Sunday, 5 September 2010

Highland Water

As I launched in to the days walk, 'It should hold off' said the nearby forest ranger regarding the grey soup which hung above us, moments later it began to rain softly; it's a funny old world. By the time we reached the edge of Holmhill Enclosure which was first enclosed 1815, primarily with conifers and a number of broad-leaves (Oak and Beech with Silver Birch), the rain has increased. Reaching Highland Water the rain has now become a noisy cacophony on the canopies over hanging the stream. The canopy creates an effective shield, with only the occasional rain drop penetrating. The nature of the terrain combined with the verdant flora conspire to create a tangible sense of isolation as we make our way up stream; there is no visible indication of human presence or intervention. Occasionally, stands of tightly clustered Silver Birch create impenetrable screens, obscuring the already limited views, making the forest close in.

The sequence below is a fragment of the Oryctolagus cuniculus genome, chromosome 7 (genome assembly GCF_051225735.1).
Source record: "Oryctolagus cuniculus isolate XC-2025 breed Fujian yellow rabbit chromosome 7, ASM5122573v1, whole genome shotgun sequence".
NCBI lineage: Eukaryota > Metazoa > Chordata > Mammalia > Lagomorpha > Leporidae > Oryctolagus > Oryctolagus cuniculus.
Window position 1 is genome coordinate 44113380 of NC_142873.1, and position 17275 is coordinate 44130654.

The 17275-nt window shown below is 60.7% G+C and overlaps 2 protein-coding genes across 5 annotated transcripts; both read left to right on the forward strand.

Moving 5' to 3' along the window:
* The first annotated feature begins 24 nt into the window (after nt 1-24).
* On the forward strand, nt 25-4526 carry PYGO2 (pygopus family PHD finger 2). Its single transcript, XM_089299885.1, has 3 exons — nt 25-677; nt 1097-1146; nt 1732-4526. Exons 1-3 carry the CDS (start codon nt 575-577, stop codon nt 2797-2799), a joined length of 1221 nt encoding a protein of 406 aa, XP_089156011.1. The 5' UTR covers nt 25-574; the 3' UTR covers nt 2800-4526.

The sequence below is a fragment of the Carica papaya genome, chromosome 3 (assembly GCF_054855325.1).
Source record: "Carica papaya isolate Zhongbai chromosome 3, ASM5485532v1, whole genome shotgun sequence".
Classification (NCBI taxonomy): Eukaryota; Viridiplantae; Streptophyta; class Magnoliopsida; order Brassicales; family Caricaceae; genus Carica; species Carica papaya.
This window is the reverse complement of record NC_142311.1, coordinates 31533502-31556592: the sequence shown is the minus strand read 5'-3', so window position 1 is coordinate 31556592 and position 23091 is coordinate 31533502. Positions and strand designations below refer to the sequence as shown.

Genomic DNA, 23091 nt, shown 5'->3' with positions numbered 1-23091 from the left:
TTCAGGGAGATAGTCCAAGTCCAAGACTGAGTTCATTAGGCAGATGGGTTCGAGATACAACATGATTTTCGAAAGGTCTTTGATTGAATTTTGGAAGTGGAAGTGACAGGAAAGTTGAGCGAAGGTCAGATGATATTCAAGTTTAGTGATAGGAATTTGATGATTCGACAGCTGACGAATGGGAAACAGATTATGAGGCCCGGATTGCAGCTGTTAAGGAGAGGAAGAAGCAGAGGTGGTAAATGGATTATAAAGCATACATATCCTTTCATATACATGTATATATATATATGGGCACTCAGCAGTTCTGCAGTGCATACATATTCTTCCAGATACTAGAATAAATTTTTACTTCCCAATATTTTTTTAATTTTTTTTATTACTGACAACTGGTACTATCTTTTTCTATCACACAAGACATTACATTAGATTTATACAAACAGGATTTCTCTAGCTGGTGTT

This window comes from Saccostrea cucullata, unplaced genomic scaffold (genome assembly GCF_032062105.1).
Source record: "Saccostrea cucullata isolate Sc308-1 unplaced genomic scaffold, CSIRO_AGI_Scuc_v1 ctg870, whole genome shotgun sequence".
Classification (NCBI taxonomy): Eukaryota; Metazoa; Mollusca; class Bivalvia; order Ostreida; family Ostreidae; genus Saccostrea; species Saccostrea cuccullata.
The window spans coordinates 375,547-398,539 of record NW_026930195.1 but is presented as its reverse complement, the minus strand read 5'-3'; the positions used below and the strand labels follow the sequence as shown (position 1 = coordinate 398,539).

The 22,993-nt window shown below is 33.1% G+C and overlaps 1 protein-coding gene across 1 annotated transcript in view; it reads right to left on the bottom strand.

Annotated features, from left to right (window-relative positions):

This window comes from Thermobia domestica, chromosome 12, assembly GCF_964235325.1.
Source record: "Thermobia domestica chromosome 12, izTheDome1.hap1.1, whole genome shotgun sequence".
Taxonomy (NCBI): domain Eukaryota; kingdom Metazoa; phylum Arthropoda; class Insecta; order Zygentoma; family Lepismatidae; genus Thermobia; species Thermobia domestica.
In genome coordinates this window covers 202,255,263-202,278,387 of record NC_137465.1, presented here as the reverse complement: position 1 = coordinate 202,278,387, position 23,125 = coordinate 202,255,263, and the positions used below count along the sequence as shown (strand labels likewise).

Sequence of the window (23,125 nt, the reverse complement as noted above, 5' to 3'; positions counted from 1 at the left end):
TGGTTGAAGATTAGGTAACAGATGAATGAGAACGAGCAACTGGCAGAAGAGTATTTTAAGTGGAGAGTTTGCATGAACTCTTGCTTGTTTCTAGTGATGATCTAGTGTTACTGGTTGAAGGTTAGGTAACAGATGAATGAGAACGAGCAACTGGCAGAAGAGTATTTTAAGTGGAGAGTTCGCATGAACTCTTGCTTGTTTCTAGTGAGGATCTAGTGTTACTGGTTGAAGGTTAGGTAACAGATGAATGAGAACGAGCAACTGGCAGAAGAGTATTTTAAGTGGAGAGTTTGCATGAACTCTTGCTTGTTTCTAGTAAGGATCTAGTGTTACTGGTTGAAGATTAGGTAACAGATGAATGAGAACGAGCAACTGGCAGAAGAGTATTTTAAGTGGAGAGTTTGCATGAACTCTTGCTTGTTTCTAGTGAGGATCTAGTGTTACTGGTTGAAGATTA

We saw a couple of wooden (survey?) posts on either bank of Highland Water, worrying. Bog woodland restoration is all the flavour at the moment, stream walks and views, I'd known for decades have gone, 'restored'; I don't want that to happen here, this section of Highland Water represents the last stretch of stream of its kind, it has a wildness and presence of its own.

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